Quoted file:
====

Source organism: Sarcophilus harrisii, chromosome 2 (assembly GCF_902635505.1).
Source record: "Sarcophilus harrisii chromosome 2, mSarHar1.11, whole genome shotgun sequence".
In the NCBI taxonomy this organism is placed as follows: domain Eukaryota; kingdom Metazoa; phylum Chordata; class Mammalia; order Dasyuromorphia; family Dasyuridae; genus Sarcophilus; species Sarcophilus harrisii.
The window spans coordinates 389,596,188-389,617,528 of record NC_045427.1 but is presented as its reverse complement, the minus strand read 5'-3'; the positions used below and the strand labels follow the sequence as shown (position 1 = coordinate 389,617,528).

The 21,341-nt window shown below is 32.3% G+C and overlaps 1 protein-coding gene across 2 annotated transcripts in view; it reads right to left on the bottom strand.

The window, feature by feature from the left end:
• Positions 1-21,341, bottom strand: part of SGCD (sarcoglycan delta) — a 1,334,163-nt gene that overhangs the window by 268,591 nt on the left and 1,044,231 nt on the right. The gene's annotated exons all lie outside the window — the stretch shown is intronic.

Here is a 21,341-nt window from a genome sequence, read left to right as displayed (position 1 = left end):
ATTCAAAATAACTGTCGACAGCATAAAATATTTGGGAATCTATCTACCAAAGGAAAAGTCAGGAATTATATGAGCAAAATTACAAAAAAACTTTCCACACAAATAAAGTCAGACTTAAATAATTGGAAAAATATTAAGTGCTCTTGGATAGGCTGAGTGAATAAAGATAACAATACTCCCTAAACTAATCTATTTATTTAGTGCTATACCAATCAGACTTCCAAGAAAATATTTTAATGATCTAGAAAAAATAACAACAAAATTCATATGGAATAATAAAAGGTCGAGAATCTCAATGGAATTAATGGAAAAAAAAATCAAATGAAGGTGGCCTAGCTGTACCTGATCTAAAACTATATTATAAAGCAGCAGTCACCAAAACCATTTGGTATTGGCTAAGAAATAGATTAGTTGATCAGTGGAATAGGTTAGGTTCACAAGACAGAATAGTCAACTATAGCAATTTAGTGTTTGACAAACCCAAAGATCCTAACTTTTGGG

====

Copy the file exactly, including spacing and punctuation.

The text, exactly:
Source organism: Sarcophilus harrisii, chromosome 2 (assembly GCF_902635505.1).
Source record: "Sarcophilus harrisii chromosome 2, mSarHar1.11, whole genome shotgun sequence".
In the NCBI taxonomy this organism is placed as follows: domain Eukaryota; kingdom Metazoa; phylum Chordata; class Mammalia; order Dasyuromorphia; family Dasyuridae; genus Sarcophilus; species Sarcophilus harrisii.
The window spans coordinates 389,596,188-389,617,528 of record NC_045427.1 but is presented as its reverse complement, the minus strand read 5'-3'; the positions used below and the strand labels follow the sequence as shown (position 1 = coordinate 389,617,528).

The 21,341-nt window shown below is 32.3% G+C and overlaps 1 protein-coding gene across 2 annotated transcripts in view; it reads right to left on the bottom strand.

The window, feature by feature from the left end:
• Positions 1-21,341, bottom strand: part of SGCD (sarcoglycan delta) — a 1,334,163-nt gene that overhangs the window by 268,591 nt on the left and 1,044,231 nt on the right. The gene's annotated exons all lie outside the window — the stretch shown is intronic.

Here is a 21,341-nt window from a genome sequence, read left to right as displayed (position 1 = left end):
ATTCAAAATAACTGTCGACAGCATAAAATATTTGGGAATCTATCTACCAAAGGAAAAGTCAGGAATTATATGAGCAAAATTACAAAAAAACTTTCCACACAAATAAAGTCAGACTTAAATAATTGGAAAAATATTAAGTGCTCTTGGATAGGCTGAGTGAATAAAGATAACAATACTCCCTAAACTAATCTATTTATTTAGTGCTATACCAATCAGACTTCCAAGAAAATATTTTAATGATCTAGAAAAAATAACAACAAAATTCATATGGAATAATAAAAGGTCGAGAATCTCAATGGAATTAATGGAAAAAAAAATCAAATGAAGGTGGCCTAGCTGTACCTGATCTAAAACTATATTATAAAGCAGCAGTCACCAAAACCATTTGGTATTGGCTAAGAAATAGATTAGTTGATCAGTGGAATAGGTTAGGTTCACAAGACAGAATAGTCAACTATAGCAATTTAGTGTTTGACAAACCCAAAGATCCTAACTTTTGGG